Objective of Good Practice
To establish a successful partnership model that allows for the disbursement of microloans in countries where the regulatory framework does not allow microfinance institutions (MFIs) to disburse loans and therefore, requires cooperation with other actors.
Timeframe of Good Practice
2004 – Ongoing
Deutsches Mikrofinanz Institut (DMI)
Whenever the national regulatory framework does not allow MFIs to disburse loans directly, cooperation with banks and other key actors is necessary. In this respect, the Trust-Based Partnership Model has been designed to address the needs of all actors involved in microfinance operations, including ministries, municipalities, guarantee funds, organizations providing support for start-ups and entrepreneurs, banks, public and private investors, foundations and other philanthropic organizations. For MFIs, it is often nearly impossible to meet the standards and requirements of the above-mentioned institutions. On the other hand, ministries, investors, funds etc. cannot deal with individual interests. Only by sharing the workload and delegating tasks to those who are willing and capable of setting-up a robust microfinance framework can a dynamic, scalable system be created, which is open to interested parties. The partnership model operates on the premise that each partner does what comes naturally and what he can do best. The partnership is based on trust, checks and balances where each partner commits to the same principles and guidelines such as the Code of Good Conduct for Microcredit Provision.
The Trust-Based Partnership Model envisions:
- the provision of financial services to those who are considered ¨unbankable¨ because including the real costs on interest and fees would lead to prices that are not acceptable for thin file clients;
- filling a market gap for the social purpose of moving people out of family or welfare support into a situation where they can earn a living from their own activity;
- the combination of loans with start-up and business development services that are organized by partnerships between not-for-profit organisation, public institutions, philanthropists and stakeholder banks;
- the mobilization of additional resources and engagement to fully cover transaction, capacity building and quality assurance costs;
- the exploitation of synergies between the core activities of the partners and their microfinance related operations to reduce transaction costs and lastly,
- the development of trust-based relations between the partners and between the MFIs and the borrower as an essential step to create social capital, which reduces the risk of individual loans and the risks related to the cohesion of the overall microfinance system.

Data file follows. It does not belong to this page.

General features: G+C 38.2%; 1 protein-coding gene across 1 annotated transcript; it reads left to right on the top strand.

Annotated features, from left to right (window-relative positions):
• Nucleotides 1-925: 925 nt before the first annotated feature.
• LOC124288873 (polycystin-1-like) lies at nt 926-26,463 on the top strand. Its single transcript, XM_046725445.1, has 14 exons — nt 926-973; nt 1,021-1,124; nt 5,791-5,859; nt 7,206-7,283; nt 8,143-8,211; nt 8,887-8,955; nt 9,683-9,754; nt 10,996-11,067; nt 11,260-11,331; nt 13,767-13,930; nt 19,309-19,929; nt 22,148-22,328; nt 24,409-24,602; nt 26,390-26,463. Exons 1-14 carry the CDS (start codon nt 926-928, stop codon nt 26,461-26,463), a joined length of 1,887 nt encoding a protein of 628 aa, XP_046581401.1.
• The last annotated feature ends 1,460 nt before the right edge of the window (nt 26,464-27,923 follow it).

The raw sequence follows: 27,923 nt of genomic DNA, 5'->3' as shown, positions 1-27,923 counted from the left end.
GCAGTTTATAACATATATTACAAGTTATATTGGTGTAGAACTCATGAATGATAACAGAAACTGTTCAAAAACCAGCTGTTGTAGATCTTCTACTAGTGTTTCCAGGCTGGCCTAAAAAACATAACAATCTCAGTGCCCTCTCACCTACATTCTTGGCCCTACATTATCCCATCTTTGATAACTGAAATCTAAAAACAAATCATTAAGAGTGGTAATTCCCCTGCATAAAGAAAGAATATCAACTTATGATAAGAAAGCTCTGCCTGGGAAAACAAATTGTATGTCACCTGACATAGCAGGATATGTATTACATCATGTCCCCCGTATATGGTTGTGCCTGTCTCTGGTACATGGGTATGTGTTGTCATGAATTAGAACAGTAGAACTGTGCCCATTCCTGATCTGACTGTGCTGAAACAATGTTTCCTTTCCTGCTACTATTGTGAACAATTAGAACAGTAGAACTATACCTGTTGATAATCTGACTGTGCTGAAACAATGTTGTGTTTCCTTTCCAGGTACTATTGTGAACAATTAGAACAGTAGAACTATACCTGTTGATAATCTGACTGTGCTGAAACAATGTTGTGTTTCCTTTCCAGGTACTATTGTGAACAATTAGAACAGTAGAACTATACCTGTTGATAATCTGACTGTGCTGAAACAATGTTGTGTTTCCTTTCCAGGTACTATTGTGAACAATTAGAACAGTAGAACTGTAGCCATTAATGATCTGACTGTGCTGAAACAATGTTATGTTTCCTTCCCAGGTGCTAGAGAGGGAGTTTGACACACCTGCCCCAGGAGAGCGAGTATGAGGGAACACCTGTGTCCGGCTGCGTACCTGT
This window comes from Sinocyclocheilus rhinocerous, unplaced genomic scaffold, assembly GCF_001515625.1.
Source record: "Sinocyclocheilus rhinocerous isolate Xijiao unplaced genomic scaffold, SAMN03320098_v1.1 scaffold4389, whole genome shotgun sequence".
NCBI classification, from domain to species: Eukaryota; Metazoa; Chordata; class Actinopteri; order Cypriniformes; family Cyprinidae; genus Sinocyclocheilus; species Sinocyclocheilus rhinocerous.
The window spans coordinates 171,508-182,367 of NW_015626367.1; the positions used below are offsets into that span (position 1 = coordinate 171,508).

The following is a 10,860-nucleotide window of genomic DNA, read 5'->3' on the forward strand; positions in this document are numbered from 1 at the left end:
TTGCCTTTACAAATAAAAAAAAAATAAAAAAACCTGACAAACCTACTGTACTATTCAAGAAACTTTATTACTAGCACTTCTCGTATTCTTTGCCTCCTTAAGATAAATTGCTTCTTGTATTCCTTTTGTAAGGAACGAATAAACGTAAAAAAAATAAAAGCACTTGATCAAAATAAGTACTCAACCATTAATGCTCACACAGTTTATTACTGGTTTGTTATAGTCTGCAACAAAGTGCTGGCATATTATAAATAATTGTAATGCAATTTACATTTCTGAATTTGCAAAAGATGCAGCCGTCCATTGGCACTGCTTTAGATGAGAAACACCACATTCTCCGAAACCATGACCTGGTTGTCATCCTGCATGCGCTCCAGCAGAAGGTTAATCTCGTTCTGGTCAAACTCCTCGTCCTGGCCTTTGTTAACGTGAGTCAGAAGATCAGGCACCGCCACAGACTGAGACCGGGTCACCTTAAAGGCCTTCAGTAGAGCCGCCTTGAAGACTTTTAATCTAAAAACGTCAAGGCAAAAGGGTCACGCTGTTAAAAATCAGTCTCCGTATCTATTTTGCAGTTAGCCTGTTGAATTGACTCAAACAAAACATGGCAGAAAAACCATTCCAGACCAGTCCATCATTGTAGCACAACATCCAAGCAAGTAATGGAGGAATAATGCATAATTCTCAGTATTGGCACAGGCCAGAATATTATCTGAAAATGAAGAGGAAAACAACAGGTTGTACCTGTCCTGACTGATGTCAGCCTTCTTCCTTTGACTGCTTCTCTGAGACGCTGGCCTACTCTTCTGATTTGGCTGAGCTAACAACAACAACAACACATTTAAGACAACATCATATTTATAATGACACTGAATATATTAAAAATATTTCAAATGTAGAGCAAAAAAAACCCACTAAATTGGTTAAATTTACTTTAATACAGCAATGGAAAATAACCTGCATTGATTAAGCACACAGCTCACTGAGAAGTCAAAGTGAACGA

Deutsches Mikrofinanz Institut (DMI) was formed by 50 microfinance actors who recognized the need for a common, nationwide structure to develop a sustainable microfinance solution in Germany. Its central mission is to ensure responsible and high quality provision of microloans so that the offered products meet the needs of customers and support their personal and financial development. DMI lives its mission on three levels: by providing services to microfinance players,by representing interests of its member and by improving the socio-economic structures for microfinance in Germany and Europe.
|Type of Organizatione
|Products & Services provided
Non-financial: Accreditation of MFIs, Counselling and training to MFIs and
potential microfinance actors, Research and development, Representation of
interest, Public Relations
|Gross Loan Portfolio
N / A
|Number of clients
N / A
MFIs and Microfinance Sector Stakeholders (Banks, Municipalities,
Foundations, Fund Administrators, Policy Makers, etc.)
Information on Good Practice
The Trust-based Partnership Model envisages four strategic partners to assume distributed services:
- MFIs take the role of the operator by providing complete client support starting from client acquisition and assessment of the loan application to the loan decision and client monitoring until the full repayment of the loan.
- The bank disburses the loans; however, as the handling of the loan process is the responsibility of the MFIs, the bank has no direct contact with clients.
- A guarantee fund bundles risk-sharing arrangements.
- A quality risk and network manager assures the quality of both the partners and system.
This distinctive partnership framework enables microcredit provision despite the banking monopoly by bringing together specialist stakeholders and service providers that want to support self-employed people and business starters with services that are complementary and synergistic. Each partner brings their expertise and focuses on what it can easily deliver within its specific role and responsibilities. Another key innovative element of the Partnership Model is the Quality Risk and Network Manager (QRN). When it comes to establishing cooperation between banks and MFIs in most cases, a neutral third party is missing and the role of the QRN becomes essential. In Germany, the QRN organisation is comprised of the involved actors who join together in the association (DMI) that has taken over the tasks necessary to sustain and develop the overall organizational setting.
DMI’s Trust-based Partnership Model has proven its effectiveness and efficiency. The model is highly scalable and borrowers from diverse backgrounds can be served. The model was developed with the German market in mind, however, it has reached such a level of development that it can easily be adapted not only at a regional or national level but also in other countries where cooperation with different actors is needed (banks, guarantee funds, public partners/ institutions, private investors etc.).
Between 2010 and 2013, more than 15.000 loans with a volume of over EUR 100 million have been disbursed to start-ups and small businesses.